In this installment we’re focusing on the different head styles and drive types most common to the precision fastening community at large.

First let’s pick things back up from where we left them in 1760 when Jesse Ramsden invented the first screw cutting lathe though. From this point in history, handheld screwdrivers first appeared around 1800. So while it is widely assumed the development of trade was the root cause of the industrial revolution from 1760-1820, we’d like to like to offer a more simple explanation:

We invented and built the tools which made the industrial revolution possible.

With those tools came the steam engine and the first railway trip of the locomotive in 1804 which opened up the entire country to use of these tools.

Fast-forward to 1961 and the first cordless power screwdrivers hit the market, as Martin Marietta Corporation contracted with a partner to design tools for NASA. Meaning the tools we built to make the industrial revolution possible, also made space travel possible.

Pretty cool, right!?

With that, let’s jump into the most common types of head styles and drive types on the market today!

Head Styles

NOTE: Many of these head styles are also known by their abbreviated terms in many circles. Flat head can be condensed down to FH, oval head to OH or OV, and so forth.

Flat Head
A flat head differentiates itself by having a countersunk head with a flat top.

Since the head does not extend beyond the surface the tool sinks in into the

fastener for a great connection. They’re most commonly made of stainless

steel or zinc coating.

Oval Head
An oval head also includes a countersunk head, but the rounded top gives the

head a more decorative finish. For this reason, they’re specifically used in

higher traffic areas (think light switches) in which they’re seen often.

Pan Head
Our first non-countersunk entry, Pan heads offer a slightly rounded head with

short vertical sides. The flat or domed top surface with a recessed socket is

a favorite amongst wood screws, self-tapping & self-drilling screws as well as

machine screws.

Truss Head

A truss head combines a rounded top with a wider surface area just underneath

the head. Wooden truss head screws are often used to attached cabinets to

steel studs and in sliding shelving. The the low-profile nature of this head type

lends itself to great use within guides.

Round Head

The rounded head screw takes a domed approach, and while it is less commonly

used these days, this offers an additional option which can be seen as a viable

alternative to the oval head above.

Hex Head

A hexagonal head is a six-sided option which attaches with a wrench or socket and

is closely associated with machine screws. That said, wood screws can also have a

hexagonal head for applications which require higher torques to complete the

fastening process.

Hex Washer Head

A hex washer head is essentially the same as the head style above, but includes

a built in washer. These are common in the installation of gutters and siding.

Hex Flange Head

A hex head with a built in flange. These are extremely secure in that the flange can

distribute pressure where the screw meets the surface. This spreading of the

clamping load is a favorite in the automotive and construction industries. In fact,

in bolt form this head type is used in auto and truck frames – some of the heaviest

duty applications out there.

Slotted Hex Washer Head

A hex head with a built in washer and a slot which provides an additional option for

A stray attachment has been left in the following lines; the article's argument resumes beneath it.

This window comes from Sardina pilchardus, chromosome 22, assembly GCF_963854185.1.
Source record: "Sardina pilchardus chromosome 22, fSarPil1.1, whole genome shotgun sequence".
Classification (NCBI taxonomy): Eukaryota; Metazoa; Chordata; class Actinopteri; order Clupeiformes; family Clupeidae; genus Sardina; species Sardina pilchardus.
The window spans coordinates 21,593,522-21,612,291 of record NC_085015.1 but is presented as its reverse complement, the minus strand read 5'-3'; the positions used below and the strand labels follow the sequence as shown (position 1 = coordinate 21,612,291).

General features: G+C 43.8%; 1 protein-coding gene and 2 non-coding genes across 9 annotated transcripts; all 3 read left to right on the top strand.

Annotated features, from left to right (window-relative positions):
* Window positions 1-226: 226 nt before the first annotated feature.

completing the fastening process.

Button Head

A low-profile rounded head using a socket drive which is tightened via an Allen

wrench or hex key. These versatile and durable heads are used in automotive,

electronics, machinery and manufacturing applications.

Socket Cap Head

A small cylindrical head fastened using a socket drive. This head type is often

found recessed within a counterbored hole. This leaves the head flush with the


Drive Types

NOTE: Like the head styles, many of these drive types are also known by their abbreviated terms in many circles. A Phillips drive is aka PH while a square drive can go by SQ or SD.

Ready to make a purchase to attach your fasteners? See
our full line of screwdrivers or search directly for one of our air, electric, manual and cordless options at your disposal to find the correct tool which will provide the consistent threaded fastening results you’ve become accustomed to receiving from ASG. If you have any questions about your fastener application, or need further assistance, please contact ASG Customer Service at 888-486-6163 or
[email protected].

Phillips & Frearson Drive

An X-shaped drive is the feature which sets these apart. The Phillips was

originally designed to cam-out of the screw head seamlessly. The Frearson

has a sharper tip and larger angle in the V-shape and is commonly used

in marine applications. Also, one driver or bit can fit all Frearson screw sizes.

Slotted Drive

A slot in the head for your standard-issue flathead screwdriver.

Combination Drive

A combination of slotted and Phillips drives.

Socket, Hex or Allen

A hexagonal hole for use with an Allen wrench or hex key.

One Way Drive

Installs with a normal slotted driver, but cannot be removed without special tools.

Square Drive

Also known as Robertson drive, square drive, or socket head screws, these were

invented by a Canadian travelling salesman in 1906. They are much less prone

to cam-out as the driver can fit deeper into the screw head to prevent slippage.

Star Drive

A six-pointed star pattern specifically designed to prevent cam-out and stripped

heads. These can actually handle more torque than square drive screws while

also maintaining structural integrity better – which helps with removal.